Batman: The Animated Series is an American animated television series based on the DC Comics superhero Batman. It was developed by Bruce Timm and Eric Radomski. Produced by Warner Bros. Animation, it originally aired on Fox Kids from September 5, 1992, to September 15, 1995, with a total of 85 episodes. During its second season, the series was given the on-screen title The Adventures of Batman & Robin.
The series was praised for its thematic complexity, darker tone, artistic quality, film noir aesthetics, and modernization of its title character's crime-fighting origins. IGN listed The Animated Series as the best adaptation of Batman anywhere outside of comics, the best comic book cartoon of all time and the second best animated series of all time (after The Simpsons). Wizard magazine also ranked it #2 of the greatest animated television shows of all time (again after The Simpsons). TV Guide ranked it the seventh Greatest Cartoon of All Time. The widespread acclaim led the series to win four Emmy Awards, including Outstanding Animated Program.
The series was also the first in the continuity of the shared DC animated universe, spawning further animated TV series, comic books and video games with most of the same creative talent. Its ratings success and critical acclaim led the series to spawn two feature films: Batman: Mask of the Phantasm (released to theaters in 1993) and Batman & Mr. Freeze: SubZero (a direct-to-video release in 1998).
Re-runs of the series were shown on Kids' WB from 1995 to 1999, and were shown on Boomerang from 2005 until 2009.
The series took influence from Tim Burton's live-action films, Batman (1989) and Batman Returns (1992), and the acclaimed Superman theatrical cartoons produced by Fleischer Studios in the early 1940s. In designing the series, creators Bruce Timm and Eric Radomski emulated the Burton films' "otherworldly timelessness," incorporating period features such as black-and-white title cards, police airships (although no such thing existed, Timm has stated that he found it to fit the show's style) and a "vintage" color scheme with film noir flourishes.
The visual style of the series was based on the artwork of Radomski, although Timm is often mistakenly given credit because the characters were based on his designs. However, the gothic backgrounds and look and feel of Gotham City were based on the initial designs laid out by Radomski. In addition, Radomski issued a standing order to the animation department that all backgrounds be painted using light colors on black paper (as opposed to the industry standard of dark colors on white paper). The distinctive visual combination of "noir" imagery and Art Deco design was dubbed "Dark Deco" by the producers.
The series initially took a variation of music written by Danny Elfman for the Burton films as its theme; later episodes of the series used a new theme with a similar style by Shirley Walker (Walker was occasionally Elfman's conductor for films on which they collaborated). The score of the series was influenced by Elfman and Walker's work on the Burton films, as well as music of 1940s film noir.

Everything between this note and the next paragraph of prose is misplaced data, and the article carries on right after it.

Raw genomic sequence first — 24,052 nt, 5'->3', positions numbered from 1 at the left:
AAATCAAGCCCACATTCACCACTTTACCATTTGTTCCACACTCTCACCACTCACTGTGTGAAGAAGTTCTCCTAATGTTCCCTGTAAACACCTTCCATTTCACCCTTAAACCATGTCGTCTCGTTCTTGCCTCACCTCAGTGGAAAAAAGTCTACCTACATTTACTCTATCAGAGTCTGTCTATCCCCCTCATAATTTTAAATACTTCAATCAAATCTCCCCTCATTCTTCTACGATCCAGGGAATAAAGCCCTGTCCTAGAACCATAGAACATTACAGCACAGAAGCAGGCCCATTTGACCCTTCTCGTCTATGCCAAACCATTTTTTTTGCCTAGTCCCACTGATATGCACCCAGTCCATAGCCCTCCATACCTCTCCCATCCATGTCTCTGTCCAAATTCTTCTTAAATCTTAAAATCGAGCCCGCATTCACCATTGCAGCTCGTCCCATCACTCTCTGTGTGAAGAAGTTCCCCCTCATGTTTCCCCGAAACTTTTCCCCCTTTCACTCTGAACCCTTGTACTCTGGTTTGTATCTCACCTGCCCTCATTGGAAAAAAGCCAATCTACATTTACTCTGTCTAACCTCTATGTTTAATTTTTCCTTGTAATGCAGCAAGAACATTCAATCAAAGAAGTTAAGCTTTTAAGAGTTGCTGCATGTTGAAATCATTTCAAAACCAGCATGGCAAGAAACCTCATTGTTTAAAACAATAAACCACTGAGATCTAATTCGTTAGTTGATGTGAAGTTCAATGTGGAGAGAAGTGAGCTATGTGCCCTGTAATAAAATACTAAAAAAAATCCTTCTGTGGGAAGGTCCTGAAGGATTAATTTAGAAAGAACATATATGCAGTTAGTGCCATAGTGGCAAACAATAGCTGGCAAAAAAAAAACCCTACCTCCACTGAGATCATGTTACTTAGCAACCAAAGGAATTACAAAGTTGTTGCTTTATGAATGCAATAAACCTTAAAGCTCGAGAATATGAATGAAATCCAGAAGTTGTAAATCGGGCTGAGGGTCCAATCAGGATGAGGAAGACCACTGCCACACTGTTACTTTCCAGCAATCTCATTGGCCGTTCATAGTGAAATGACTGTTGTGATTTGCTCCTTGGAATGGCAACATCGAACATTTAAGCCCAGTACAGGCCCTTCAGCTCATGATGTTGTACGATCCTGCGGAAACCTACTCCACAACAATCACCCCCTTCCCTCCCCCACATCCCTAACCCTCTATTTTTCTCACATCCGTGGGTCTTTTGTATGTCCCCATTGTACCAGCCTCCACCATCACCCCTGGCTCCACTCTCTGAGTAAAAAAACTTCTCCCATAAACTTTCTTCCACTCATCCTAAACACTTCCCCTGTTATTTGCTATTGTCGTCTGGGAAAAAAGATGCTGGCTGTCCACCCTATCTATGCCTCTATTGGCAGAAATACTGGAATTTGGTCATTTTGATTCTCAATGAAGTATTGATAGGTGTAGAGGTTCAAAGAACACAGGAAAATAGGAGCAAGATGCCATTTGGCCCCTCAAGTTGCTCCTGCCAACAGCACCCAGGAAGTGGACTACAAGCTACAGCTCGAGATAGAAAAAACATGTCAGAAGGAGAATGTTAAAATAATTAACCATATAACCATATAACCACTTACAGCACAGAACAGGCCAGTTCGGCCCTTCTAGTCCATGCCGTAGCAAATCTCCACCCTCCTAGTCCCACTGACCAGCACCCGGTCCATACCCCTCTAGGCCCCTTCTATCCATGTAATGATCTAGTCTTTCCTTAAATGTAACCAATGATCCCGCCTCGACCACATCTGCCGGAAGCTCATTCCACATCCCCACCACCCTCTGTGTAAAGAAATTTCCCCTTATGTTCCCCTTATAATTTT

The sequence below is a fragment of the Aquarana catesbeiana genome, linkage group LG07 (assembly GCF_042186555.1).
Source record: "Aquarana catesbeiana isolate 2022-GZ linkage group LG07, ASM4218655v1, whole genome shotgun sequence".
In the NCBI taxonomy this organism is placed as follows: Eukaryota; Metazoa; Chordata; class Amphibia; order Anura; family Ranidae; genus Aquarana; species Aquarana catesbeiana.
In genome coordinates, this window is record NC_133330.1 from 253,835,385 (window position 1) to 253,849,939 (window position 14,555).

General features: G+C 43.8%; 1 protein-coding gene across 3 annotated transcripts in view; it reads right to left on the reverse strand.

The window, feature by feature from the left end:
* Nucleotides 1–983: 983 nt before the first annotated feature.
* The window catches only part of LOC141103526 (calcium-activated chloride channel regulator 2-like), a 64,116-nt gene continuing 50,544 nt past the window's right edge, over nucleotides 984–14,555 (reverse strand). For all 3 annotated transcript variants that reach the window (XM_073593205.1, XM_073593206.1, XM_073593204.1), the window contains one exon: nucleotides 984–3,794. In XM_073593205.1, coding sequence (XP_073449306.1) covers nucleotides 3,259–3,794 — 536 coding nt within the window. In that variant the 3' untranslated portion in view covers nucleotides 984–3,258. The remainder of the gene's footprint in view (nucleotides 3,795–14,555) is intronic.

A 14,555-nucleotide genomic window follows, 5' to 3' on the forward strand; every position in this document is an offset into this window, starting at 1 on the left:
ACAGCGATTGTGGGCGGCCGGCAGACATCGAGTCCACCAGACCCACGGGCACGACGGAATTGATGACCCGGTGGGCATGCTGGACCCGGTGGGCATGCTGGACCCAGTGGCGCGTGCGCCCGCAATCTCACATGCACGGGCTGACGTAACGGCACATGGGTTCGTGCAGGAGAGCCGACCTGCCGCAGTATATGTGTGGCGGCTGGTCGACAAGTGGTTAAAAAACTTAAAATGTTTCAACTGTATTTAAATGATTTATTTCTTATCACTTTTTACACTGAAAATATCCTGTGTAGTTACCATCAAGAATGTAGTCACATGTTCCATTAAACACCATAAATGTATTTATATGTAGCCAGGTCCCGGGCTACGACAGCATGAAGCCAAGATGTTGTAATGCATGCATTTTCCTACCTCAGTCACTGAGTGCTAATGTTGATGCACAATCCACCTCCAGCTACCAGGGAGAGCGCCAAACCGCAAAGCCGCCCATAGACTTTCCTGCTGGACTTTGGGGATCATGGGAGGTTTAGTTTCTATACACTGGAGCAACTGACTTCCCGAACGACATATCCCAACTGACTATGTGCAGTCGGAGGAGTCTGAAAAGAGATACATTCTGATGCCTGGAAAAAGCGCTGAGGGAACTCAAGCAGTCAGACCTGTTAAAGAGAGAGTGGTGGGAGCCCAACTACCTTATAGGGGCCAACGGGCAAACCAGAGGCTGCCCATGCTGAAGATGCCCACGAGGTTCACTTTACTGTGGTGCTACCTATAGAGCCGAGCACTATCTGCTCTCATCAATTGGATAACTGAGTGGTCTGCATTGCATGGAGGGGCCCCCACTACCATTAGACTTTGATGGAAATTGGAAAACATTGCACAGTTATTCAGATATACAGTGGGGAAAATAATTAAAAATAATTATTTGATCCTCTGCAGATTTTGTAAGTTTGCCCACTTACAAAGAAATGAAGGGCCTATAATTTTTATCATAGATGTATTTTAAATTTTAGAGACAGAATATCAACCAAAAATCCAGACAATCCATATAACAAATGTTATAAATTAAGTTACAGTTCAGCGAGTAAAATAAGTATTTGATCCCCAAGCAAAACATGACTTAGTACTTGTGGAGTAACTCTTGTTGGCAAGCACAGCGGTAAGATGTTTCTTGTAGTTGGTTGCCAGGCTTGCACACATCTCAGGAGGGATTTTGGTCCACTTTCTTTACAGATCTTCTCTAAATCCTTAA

The series is more adult-oriented than previous superhero cartoons. It depicts outright physical violence against antagonists, including realistic firearms (though only one character, Commissioner Gordon, was ever depicted as having been shot, in the episode "I Am the Night"). First-time producers Timm and Radomski reportedly encountered resistance from studio executives, but the success of Burton's first film allowed the embryonic series to survive long enough to produce a pilot episode, "On Leather Wings," which, according to Timm, "got a lot of people off our backs." During the series' production, producer Alan Burnett wrote a silent episode (without dialogue) entitled "Silent Night" to explore more Batman's sexual life, but this was never produced. Burnett also intended to make an episode featuring a female vampire that would bite Batman to suck his blood, but plans never materialized.
The series is also notable for its supporting cast—a number of well-known actors provided voices for various classic villains, most notably Mark Hamill (previously famous for his role as Luke Skywalker in the original Star Wars trilogy), who later found success in voice acting thanks to his "cheerfully deranged" portrayal of the Joker. The role was originally given to Tim Curry, but at the final, Curry's performance was too scary. The recording sessions, under the supervision of voice director Andrea Romano, were recorded with the actors together in one studio instead of taking separate recordings, as is typical. This method would later be employed for all subsequent series in the DC animated universe. Al Pacino was considered to voice Two-Face in the series, but he declined the offer.
One of the series' best-known inventions is the Joker's assistant, Harley Quinn, who became so popular that DC Comics later added her to mainstream Batman comic book continuity. The Penguin underwent change for the series; his appearance was remodeled after the version seen in Batman Returns, which was in production simultaneously with the series' first season. New life was also given to lesser-known characters for the series such as the Clock King. In addition, dramatic changes were made to other villains such as Clayface and Mr. Freeze, who was changed from a gimmicky mad scientist to a tragic figure whose "frigid exterior [hid] a doomed love and vindictive fury."